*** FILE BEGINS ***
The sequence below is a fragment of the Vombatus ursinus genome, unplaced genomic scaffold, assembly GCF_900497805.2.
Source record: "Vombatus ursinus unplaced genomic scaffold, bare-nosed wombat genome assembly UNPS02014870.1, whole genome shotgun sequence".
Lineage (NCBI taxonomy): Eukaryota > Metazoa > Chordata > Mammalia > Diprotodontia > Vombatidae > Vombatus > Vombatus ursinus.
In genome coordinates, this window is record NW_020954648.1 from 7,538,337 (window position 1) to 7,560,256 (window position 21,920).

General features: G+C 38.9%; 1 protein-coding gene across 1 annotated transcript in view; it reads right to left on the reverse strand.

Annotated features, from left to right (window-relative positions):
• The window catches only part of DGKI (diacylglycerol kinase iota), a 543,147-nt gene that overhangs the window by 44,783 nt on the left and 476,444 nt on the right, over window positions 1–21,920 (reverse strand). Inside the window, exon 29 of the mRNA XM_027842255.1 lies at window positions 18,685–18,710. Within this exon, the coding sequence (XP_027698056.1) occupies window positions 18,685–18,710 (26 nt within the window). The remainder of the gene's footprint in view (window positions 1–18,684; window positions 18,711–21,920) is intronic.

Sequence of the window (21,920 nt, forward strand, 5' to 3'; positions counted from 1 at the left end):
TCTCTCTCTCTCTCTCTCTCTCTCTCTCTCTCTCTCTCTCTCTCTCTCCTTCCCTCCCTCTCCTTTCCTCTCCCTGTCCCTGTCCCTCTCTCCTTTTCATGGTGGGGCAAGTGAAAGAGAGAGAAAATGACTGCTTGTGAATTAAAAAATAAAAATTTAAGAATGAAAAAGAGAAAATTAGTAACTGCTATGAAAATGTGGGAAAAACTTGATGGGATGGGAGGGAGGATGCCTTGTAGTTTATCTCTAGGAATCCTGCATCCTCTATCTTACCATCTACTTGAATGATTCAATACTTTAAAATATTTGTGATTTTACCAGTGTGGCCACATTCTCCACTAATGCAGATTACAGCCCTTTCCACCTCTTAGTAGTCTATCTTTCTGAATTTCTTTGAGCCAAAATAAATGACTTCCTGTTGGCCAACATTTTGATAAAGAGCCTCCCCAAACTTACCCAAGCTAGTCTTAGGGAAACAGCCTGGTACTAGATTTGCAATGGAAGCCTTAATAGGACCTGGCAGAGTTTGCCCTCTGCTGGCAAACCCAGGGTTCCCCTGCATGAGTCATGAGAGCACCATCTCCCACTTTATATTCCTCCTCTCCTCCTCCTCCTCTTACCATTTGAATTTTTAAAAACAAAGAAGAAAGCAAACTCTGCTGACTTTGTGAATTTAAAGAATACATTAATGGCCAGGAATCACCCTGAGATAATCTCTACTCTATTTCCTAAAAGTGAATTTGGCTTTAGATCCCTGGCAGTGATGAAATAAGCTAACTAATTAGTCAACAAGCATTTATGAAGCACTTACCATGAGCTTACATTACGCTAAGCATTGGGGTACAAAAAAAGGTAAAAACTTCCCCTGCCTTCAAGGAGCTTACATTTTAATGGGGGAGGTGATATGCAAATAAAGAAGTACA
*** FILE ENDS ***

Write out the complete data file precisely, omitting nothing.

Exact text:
The sequence below is a fragment of the Vombatus ursinus genome, unplaced genomic scaffold, assembly GCF_900497805.2.
Source record: "Vombatus ursinus unplaced genomic scaffold, bare-nosed wombat genome assembly UNPS02014870.1, whole genome shotgun sequence".
Lineage (NCBI taxonomy): Eukaryota > Metazoa > Chordata > Mammalia > Diprotodontia > Vombatidae > Vombatus > Vombatus ursinus.
In genome coordinates, this window is record NW_020954648.1 from 7,538,337 (window position 1) to 7,560,256 (window position 21,920).

General features: G+C 38.9%; 1 protein-coding gene across 1 annotated transcript in view; it reads right to left on the reverse strand.

Annotated features, from left to right (window-relative positions):
• The window catches only part of DGKI (diacylglycerol kinase iota), a 543,147-nt gene that overhangs the window by 44,783 nt on the left and 476,444 nt on the right, over window positions 1–21,920 (reverse strand). Inside the window, exon 29 of the mRNA XM_027842255.1 lies at window positions 18,685–18,710. Within this exon, the coding sequence (XP_027698056.1) occupies window positions 18,685–18,710 (26 nt within the window). The remainder of the gene's footprint in view (window positions 1–18,684; window positions 18,711–21,920) is intronic.

Sequence of the window (21,920 nt, forward strand, 5' to 3'; positions counted from 1 at the left end):
TCTCTCTCTCTCTCTCTCTCTCTCTCTCTCTCTCTCTCTCTCTCTCTCCTTCCCTCCCTCTCCTTTCCTCTCCCTGTCCCTGTCCCTCTCTCCTTTTCATGGTGGGGCAAGTGAAAGAGAGAGAAAATGACTGCTTGTGAATTAAAAAATAAAAATTTAAGAATGAAAAAGAGAAAATTAGTAACTGCTATGAAAATGTGGGAAAAACTTGATGGGATGGGAGGGAGGATGCCTTGTAGTTTATCTCTAGGAATCCTGCATCCTCTATCTTACCATCTACTTGAATGATTCAATACTTTAAAATATTTGTGATTTTACCAGTGTGGCCACATTCTCCACTAATGCAGATTACAGCCCTTTCCACCTCTTAGTAGTCTATCTTTCTGAATTTCTTTGAGCCAAAATAAATGACTTCCTGTTGGCCAACATTTTGATAAAGAGCCTCCCCAAACTTACCCAAGCTAGTCTTAGGGAAACAGCCTGGTACTAGATTTGCAATGGAAGCCTTAATAGGACCTGGCAGAGTTTGCCCTCTGCTGGCAAACCCAGGGTTCCCCTGCATGAGTCATGAGAGCACCATCTCCCACTTTATATTCCTCCTCTCCTCCTCCTCCTCTTACCATTTGAATTTTTAAAAACAAAGAAGAAAGCAAACTCTGCTGACTTTGTGAATTTAAAGAATACATTAATGGCCAGGAATCACCCTGAGATAATCTCTACTCTATTTCCTAAAAGTGAATTTGGCTTTAGATCCCTGGCAGTGATGAAATAAGCTAACTAATTAGTCAACAAGCATTTATGAAGCACTTACCATGAGCTTACATTACGCTAAGCATTGGGGTACAAAAAAAGGTAAAAACTTCCCCTGCCTTCAAGGAGCTTACATTTTAATGGGGGAGGTGATATGCAAATAAAGAAGTACA